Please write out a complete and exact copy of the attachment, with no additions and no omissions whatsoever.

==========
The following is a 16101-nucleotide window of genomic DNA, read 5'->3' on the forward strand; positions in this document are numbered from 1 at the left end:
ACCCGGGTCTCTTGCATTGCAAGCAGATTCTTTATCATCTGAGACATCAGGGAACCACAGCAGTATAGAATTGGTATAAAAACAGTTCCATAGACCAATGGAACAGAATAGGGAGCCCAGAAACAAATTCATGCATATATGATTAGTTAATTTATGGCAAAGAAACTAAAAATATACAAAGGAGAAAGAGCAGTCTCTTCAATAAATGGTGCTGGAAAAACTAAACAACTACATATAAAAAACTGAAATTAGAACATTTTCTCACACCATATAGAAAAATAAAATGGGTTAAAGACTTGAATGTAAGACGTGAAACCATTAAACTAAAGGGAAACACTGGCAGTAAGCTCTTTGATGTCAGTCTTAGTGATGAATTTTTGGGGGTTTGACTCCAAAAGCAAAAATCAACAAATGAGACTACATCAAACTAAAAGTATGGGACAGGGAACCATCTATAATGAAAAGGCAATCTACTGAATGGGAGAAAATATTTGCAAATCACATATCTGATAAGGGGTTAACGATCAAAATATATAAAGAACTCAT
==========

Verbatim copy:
The following is a 16101-nucleotide window of genomic DNA, read 5'->3' on the forward strand; positions in this document are numbered from 1 at the left end:
ACCCGGGTCTCTTGCATTGCAAGCAGATTCTTTATCATCTGAGACATCAGGGAACCACAGCAGTATAGAATTGGTATAAAAACAGTTCCATAGACCAATGGAACAGAATAGGGAGCCCAGAAACAAATTCATGCATATATGATTAGTTAATTTATGGCAAAGAAACTAAAAATATACAAAGGAGAAAGAGCAGTCTCTTCAATAAATGGTGCTGGAAAAACTAAACAACTACATATAAAAAACTGAAATTAGAACATTTTCTCACACCATATAGAAAAATAAAATGGGTTAAAGACTTGAATGTAAGACGTGAAACCATTAAACTAAAGGGAAACACTGGCAGTAAGCTCTTTGATGTCAGTCTTAGTGATGAATTTTTGGGGGTTTGACTCCAAAAGCAAAAATCAACAAATGAGACTACATCAAACTAAAAGTATGGGACAGGGAACCATCTATAATGAAAAGGCAATCTACTGAATGGGAGAAAATATTTGCAAATCACATATCTGATAAGGGGTTAACGATCAAAATATATAAAGAACTCAT